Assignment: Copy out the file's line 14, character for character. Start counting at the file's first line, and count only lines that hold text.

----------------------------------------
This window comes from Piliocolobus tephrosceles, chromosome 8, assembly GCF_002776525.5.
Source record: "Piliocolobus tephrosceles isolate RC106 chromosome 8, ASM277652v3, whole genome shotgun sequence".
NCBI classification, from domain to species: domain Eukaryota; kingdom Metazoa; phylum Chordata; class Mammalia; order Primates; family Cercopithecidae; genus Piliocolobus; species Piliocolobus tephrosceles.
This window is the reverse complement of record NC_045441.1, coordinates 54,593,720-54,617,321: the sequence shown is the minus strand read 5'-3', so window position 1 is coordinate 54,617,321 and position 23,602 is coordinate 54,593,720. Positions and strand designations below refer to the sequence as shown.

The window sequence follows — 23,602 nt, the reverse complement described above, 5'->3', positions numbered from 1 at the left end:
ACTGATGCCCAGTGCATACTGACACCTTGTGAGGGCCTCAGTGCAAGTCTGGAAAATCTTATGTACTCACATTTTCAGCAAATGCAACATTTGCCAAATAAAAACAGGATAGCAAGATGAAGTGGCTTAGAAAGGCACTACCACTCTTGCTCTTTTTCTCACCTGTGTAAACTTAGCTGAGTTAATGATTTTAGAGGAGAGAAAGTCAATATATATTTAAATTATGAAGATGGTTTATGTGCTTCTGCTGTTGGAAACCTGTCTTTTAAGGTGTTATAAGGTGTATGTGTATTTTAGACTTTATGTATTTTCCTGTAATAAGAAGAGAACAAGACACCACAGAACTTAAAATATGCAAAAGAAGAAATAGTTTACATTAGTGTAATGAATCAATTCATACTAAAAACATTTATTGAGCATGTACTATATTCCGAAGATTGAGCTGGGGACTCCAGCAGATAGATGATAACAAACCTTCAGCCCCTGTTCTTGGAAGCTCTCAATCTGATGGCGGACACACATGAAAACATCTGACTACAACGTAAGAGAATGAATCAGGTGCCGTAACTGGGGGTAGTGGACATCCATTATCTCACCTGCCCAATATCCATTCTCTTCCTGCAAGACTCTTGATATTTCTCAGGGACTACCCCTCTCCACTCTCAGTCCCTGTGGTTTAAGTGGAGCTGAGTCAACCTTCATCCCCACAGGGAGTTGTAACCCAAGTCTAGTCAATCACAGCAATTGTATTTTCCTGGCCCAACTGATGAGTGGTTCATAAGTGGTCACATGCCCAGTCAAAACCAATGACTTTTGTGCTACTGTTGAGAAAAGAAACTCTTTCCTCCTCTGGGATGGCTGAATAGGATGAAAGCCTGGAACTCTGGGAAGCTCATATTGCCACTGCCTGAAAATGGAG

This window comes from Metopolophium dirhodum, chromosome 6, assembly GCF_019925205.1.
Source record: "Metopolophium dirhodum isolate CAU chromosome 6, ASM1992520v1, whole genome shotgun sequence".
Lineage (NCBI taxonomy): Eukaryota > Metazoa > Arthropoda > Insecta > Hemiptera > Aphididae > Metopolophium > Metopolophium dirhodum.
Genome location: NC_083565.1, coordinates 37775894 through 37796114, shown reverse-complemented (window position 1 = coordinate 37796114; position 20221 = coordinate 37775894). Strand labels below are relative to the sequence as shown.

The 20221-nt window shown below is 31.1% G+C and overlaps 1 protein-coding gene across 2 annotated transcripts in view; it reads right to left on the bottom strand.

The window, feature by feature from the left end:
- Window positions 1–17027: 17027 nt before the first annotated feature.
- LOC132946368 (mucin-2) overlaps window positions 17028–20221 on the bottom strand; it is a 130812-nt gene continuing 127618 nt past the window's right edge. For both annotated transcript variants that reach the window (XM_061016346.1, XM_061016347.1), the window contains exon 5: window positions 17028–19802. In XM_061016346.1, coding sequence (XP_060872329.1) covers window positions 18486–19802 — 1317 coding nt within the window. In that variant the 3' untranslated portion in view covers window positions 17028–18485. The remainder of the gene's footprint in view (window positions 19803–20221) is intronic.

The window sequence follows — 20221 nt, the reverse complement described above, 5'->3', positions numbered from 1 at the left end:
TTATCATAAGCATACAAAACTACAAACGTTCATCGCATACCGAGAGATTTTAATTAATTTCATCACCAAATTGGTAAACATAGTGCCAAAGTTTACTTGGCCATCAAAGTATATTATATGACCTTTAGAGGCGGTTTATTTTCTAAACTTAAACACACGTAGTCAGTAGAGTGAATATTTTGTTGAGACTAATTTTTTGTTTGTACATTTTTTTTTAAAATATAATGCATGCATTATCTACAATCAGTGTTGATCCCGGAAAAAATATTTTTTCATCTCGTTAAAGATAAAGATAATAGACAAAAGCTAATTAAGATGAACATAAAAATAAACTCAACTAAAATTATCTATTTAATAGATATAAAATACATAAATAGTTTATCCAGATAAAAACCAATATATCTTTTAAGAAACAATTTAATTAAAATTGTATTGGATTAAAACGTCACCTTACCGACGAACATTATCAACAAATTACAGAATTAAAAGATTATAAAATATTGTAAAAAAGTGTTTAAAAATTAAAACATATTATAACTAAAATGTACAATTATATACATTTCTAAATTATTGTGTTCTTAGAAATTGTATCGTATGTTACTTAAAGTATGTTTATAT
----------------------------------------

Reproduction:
- LOC132946368 (mucin-2) overlaps window positions 17028–20221 on the bottom strand; it is a 130812-nt gene continuing 127618 nt past the window's right edge. For both annotated transcript variants that reach the window (XM_061016346.1, XM_061016347.1), the window contains exon 5: window positions 17028–19802. In XM_061016346.1, coding sequence (XP_060872329.1) covers window positions 18486–19802 — 1317 coding nt within the window. In that variant the 3' untranslated portion in view covers window positions 17028–18485. The remainder of the gene's footprint in view (window positions 19803–20221) is intronic.